A good example of this is in the series Connections by James Burke, where a given invention is traced back through all the various contributors in history, unconscious of their eventual role in the final product. One example is #3 in the original series, Distant Voices, which traces the rise of telecommunications because Normans had stirrups for horse riding which in turn led them to further advancements in warfare, etc.**

Just as Burke contends that one cannot consider the development of any particular piece of the modern world in isolation, illness, as a result of various factors over time and space cannot be considered in isolation as simply the result of a ‘germ’ or a ‘chemical fault’. Illness has a history and pedigree that needs to be taken into account. The old adage that ‘those who forget history are condemned to repeat it’ applies here, in the sense that those who do not identify the causes of an illness are condemned to repeat it in some form. Even if the illness is suppressed, it will return, either in the original form, or another form, as the causes find repeat or alternative manifestation. We see this with ear inflammation or sore throats, the typical ‘ENT’ illnesses of children. Either the child’s immune system is sufficiently robust to resist the palliation or reproduce the inflammation (part of an innate healing attempt), or the illness is driven deeper into the bio-economy and inflammation of the bronchi and lungs results, which if further suppressed, can result in uro-genital disturbances. Even where the treatment is ‘natural’ the failure to address causation leads to much the same results, if not so severe in terms of further weakening the vitality of the organism.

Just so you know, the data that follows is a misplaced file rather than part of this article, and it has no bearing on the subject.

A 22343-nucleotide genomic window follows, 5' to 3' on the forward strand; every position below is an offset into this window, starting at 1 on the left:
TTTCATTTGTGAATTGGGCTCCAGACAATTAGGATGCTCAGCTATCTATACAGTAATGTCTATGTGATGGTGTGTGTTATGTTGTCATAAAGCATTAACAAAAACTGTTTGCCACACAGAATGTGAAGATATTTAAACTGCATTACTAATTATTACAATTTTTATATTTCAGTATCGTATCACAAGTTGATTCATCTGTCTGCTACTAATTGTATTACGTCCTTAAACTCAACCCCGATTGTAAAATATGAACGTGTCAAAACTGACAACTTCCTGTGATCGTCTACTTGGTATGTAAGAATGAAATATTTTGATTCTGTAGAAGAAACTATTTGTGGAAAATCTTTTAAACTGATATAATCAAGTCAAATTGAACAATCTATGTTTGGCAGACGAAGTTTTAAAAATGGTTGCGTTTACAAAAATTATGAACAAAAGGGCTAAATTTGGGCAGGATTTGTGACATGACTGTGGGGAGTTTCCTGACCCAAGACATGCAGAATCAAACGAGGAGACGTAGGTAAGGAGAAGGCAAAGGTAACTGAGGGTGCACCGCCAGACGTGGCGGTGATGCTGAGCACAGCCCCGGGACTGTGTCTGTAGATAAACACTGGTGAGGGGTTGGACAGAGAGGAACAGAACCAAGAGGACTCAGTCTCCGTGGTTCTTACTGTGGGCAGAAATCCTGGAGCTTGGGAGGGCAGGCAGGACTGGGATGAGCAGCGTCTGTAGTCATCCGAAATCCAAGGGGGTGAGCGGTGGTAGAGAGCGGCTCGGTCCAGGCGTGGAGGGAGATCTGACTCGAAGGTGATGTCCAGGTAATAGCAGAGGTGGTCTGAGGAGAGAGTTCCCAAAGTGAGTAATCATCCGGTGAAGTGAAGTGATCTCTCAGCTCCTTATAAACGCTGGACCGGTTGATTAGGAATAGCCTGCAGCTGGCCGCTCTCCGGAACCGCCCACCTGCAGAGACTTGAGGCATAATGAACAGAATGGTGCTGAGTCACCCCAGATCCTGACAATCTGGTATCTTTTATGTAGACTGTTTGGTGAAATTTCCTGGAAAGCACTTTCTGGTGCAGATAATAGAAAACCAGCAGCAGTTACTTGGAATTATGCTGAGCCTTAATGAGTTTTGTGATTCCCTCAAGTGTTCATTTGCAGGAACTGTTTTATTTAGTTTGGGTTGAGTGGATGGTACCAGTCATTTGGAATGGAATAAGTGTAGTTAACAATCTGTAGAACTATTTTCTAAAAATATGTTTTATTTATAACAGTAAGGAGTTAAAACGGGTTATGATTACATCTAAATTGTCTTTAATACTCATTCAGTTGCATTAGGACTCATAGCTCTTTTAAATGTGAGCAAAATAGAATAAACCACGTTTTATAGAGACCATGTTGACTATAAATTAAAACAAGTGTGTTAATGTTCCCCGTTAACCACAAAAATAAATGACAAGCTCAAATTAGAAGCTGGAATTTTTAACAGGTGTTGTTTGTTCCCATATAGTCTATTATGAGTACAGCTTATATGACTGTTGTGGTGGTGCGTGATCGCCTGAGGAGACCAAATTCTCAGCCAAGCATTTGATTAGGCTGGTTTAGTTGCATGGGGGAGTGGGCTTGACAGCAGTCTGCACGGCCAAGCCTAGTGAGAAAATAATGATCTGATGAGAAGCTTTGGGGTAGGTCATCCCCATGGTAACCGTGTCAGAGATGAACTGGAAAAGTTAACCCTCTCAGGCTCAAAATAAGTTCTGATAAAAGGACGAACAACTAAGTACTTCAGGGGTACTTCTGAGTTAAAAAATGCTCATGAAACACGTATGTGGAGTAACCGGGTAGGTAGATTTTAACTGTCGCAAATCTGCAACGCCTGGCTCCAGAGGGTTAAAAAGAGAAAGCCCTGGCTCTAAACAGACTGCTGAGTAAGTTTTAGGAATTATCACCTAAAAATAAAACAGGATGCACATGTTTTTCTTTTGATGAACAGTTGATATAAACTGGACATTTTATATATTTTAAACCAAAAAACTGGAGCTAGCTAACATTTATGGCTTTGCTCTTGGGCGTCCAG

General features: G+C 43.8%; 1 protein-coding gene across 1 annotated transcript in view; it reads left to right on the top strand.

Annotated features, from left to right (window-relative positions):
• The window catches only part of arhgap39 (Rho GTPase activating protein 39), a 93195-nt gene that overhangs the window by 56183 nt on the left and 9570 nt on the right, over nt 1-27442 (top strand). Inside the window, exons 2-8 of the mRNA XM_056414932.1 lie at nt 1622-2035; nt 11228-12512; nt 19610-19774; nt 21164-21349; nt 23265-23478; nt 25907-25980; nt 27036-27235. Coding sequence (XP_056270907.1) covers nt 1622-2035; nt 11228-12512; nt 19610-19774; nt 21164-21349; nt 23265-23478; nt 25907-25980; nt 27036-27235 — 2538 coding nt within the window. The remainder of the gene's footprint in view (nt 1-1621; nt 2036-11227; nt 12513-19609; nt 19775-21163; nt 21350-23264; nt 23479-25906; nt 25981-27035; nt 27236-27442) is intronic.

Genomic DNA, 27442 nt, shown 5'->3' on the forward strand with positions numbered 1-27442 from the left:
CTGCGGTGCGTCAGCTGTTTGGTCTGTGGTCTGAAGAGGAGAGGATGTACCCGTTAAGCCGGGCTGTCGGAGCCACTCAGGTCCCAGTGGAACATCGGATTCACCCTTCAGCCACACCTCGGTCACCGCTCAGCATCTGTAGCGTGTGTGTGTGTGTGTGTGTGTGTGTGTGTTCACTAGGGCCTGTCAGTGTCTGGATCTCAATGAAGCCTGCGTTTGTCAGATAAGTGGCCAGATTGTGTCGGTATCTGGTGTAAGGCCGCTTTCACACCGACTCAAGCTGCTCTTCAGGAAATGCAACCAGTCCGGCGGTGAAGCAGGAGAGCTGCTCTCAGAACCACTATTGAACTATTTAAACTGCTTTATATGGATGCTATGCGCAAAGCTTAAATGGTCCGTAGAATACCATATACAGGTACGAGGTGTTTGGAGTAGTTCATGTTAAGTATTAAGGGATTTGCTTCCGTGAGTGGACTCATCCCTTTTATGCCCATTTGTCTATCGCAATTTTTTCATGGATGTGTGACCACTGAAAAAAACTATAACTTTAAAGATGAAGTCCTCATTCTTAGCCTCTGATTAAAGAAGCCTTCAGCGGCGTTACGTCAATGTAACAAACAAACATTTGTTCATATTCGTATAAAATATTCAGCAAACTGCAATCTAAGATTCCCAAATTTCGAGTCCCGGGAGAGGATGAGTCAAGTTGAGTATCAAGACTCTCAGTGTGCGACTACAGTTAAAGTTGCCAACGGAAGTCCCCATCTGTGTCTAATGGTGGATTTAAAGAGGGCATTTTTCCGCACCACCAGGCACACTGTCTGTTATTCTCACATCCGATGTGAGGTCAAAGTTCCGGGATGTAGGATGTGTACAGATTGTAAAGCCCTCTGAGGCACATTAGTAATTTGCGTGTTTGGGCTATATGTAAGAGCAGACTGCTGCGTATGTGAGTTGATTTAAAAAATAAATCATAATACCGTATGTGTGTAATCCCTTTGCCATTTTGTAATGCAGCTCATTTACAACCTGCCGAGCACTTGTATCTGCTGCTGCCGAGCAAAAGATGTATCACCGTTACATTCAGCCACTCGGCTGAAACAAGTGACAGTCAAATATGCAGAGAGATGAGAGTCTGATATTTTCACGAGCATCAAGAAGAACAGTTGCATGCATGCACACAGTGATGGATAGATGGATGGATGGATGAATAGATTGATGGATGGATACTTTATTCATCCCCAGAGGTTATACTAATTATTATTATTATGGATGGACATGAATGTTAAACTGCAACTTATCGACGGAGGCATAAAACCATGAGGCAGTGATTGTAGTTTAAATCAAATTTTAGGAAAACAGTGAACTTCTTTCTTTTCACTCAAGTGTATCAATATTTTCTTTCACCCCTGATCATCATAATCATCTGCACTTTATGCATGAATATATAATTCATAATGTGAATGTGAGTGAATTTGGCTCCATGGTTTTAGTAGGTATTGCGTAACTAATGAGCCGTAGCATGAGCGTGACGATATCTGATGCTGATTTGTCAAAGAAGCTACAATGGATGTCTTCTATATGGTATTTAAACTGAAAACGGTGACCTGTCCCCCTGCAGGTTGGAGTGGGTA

One case stands out in my experience. A woman, in her mid-30s, came with various complaints. She stated that she had had these five years prior, and after intensive naturopathic treatment, involving mainly dietary changes, supplements and herbs. The symptoms went away, but then after several years came back again, and in some cases, the overall condition was worse. The previous treatment no longer ‘worked’. She had a question and it was a simple one: “Why?” The answer was then and would be now equally simple: because the underlying chain of causation had not been addressed, the causes continued to weaken the organism to the point that as a combined matter of inevitability and further stresses on the organism, the illness would re-manifest, either similarly or in some other way. And because the underlying causes were untouched, they gained in strength as the organism weakened. What worked before to palliate or suppress no longer works.

In essence, in a variation of the famous quote, if we ignore the past when it comes to illness, we will be doomed to repeat it. And to address the past that led to the present, we need the proper kind of map - not from the Flatland world but one that encompasses multi-dimensions.